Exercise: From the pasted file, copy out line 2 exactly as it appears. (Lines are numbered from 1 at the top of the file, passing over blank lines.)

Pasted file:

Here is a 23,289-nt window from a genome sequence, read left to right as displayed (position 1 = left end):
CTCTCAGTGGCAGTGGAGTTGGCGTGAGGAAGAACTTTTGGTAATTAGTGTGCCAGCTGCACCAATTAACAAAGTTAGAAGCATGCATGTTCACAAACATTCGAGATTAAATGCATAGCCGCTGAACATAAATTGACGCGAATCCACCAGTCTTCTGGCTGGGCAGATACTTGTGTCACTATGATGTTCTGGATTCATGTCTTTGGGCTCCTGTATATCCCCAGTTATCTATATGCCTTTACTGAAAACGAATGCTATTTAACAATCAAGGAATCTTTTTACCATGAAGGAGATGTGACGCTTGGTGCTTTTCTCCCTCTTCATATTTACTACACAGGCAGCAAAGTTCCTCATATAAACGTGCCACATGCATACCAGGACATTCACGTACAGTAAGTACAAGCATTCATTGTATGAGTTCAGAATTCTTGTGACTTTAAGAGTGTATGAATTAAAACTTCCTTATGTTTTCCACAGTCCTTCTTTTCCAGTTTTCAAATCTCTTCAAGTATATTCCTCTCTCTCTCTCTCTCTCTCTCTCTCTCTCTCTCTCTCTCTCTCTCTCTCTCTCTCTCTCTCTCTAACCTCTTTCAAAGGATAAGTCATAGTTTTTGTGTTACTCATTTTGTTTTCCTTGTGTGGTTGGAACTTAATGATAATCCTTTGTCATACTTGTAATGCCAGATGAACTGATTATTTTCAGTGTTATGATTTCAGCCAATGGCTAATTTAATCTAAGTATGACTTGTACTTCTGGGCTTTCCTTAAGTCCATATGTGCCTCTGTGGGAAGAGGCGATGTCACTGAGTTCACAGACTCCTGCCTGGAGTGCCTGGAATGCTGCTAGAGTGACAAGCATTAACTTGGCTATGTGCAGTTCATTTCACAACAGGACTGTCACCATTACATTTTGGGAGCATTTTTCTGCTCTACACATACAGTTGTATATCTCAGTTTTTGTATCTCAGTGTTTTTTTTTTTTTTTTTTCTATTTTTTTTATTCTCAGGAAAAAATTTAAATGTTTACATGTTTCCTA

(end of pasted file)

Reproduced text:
CTCTCAGTGGCAGTGGAGTTGGCGTGAGGAAGAACTTTTGGTAATTAGTGTGCCAGCTGCACCAATTAACAAAGTTAGAAGCATGCATGTTCACAAACATTCGAGATTAAATGCATAGCCGCTGAACATAAATTGACGCGAATCCACCAGTCTTCTGGCTGGGCAGATACTTGTGTCACTATGATGTTCTGGATTCATGTCTTTGGGCTCCTGTATATCCCCAGTTATCTATATGCCTTTACTGAAAACGAATGCTATTTAACAATCAAGGAATCTTTTTACCATGAAGGAGATGTGACGCTTGGTGCTTTTCTCCCTCTTCATATTTACTACACAGGCAGCAAAGTTCCTCATATAAACGTGCCACATGCATACCAGGACATTCACGTACAGTAAGTACAAGCATTCATTGTATGAGTTCAGAATTCTTGTGACTTTAAGAGTGTATGAATTAAAACTTCCTTATGTTTTCCACAGTCCTTCTTTTCCAGTTTTCAAATCTCTTCAAGTATATTCCTCTCTCTCTCTCTCTCTCTCTCTCTCTCTCTCTCTCTCTCTCTCTCTCTCTCTCTCTCTCTCTCTAACCTCTTTCAAAGGATAAGTCATAGTTTTTGTGTTACTCATTTTGTTTTCCTTGTGTGGTTGGAACTTAATGATAATCCTTTGTCATACTTGTAATGCCAGATGAACTGATTATTTTCAGTGTTATGATTTCAGCCAATGGCTAATTTAATCTAAGTATGACTTGTACTTCTGGGCTTTCCTTAAGTCCATATGTGCCTCTGTGGGAAGAGGCGATGTCACTGAGTTCACAGACTCCTGCCTGGAGTGCCTGGAATGCTGCTAGAGTGACAAGCATTAACTTGGCTATGTGCAGTTCATTTCACAACAGGACTGTCACCATTACATTTTGGGAGCATTTTTCTGCTCTACACATACAGTTGTATATCTCAGTTTTTGTATCTCAGTGTTTTTTTTTTTTTTTTTTCTATTTTTTTTATTCTCAGGAAAAAATTTAAATGTTTACATGTTTCCTA